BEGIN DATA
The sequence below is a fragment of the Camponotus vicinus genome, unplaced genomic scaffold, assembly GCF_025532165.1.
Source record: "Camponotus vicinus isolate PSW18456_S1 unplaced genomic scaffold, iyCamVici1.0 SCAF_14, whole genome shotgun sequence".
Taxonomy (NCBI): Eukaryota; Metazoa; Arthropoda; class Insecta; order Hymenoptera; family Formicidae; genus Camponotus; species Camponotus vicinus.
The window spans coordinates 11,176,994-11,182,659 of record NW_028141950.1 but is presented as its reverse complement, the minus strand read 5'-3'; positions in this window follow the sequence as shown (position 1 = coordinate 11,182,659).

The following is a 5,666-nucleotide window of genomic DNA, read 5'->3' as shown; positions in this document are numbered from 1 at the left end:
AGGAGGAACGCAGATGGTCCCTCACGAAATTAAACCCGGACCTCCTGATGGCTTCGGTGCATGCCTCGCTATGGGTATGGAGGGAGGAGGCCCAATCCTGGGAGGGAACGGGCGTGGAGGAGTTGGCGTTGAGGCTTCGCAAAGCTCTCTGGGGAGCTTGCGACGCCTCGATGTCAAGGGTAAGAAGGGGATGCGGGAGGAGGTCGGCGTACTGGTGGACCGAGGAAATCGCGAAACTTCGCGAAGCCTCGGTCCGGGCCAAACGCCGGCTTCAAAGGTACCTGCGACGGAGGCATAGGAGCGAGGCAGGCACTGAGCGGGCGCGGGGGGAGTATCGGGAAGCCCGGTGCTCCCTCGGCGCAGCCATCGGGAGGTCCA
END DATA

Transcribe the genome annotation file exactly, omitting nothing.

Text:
The sequence below is a fragment of the Camponotus vicinus genome, unplaced genomic scaffold, assembly GCF_025532165.1.
Source record: "Camponotus vicinus isolate PSW18456_S1 unplaced genomic scaffold, iyCamVici1.0 SCAF_14, whole genome shotgun sequence".
Taxonomy (NCBI): Eukaryota; Metazoa; Arthropoda; class Insecta; order Hymenoptera; family Formicidae; genus Camponotus; species Camponotus vicinus.
The window spans coordinates 11,176,994-11,182,659 of record NW_028141950.1 but is presented as its reverse complement, the minus strand read 5'-3'; positions in this window follow the sequence as shown (position 1 = coordinate 11,182,659).

The following is a 5,666-nucleotide window of genomic DNA, read 5'->3' as shown; positions in this document are numbered from 1 at the left end:
AGGAGGAACGCAGATGGTCCCTCACGAAATTAAACCCGGACCTCCTGATGGCTTCGGTGCATGCCTCGCTATGGGTATGGAGGGAGGAGGCCCAATCCTGGGAGGGAACGGGCGTGGAGGAGTTGGCGTTGAGGCTTCGCAAAGCTCTCTGGGGAGCTTGCGACGCCTCGATGTCAAGGGTAAGAAGGGGATGCGGGAGGAGGTCGGCGTACTGGTGGACCGAGGAAATCGCGAAACTTCGCGAAGCCTCGGTCCGGGCCAAACGCCGGCTTCAAAGGTACCTGCGACGGAGGCATAGGAGCGAGGCAGGCACTGAGCGGGCGCGGGGGGAGTATCGGGAAGCCCGGTGCTCCCTCGGCGCAGCCATCGGGAGGTCCA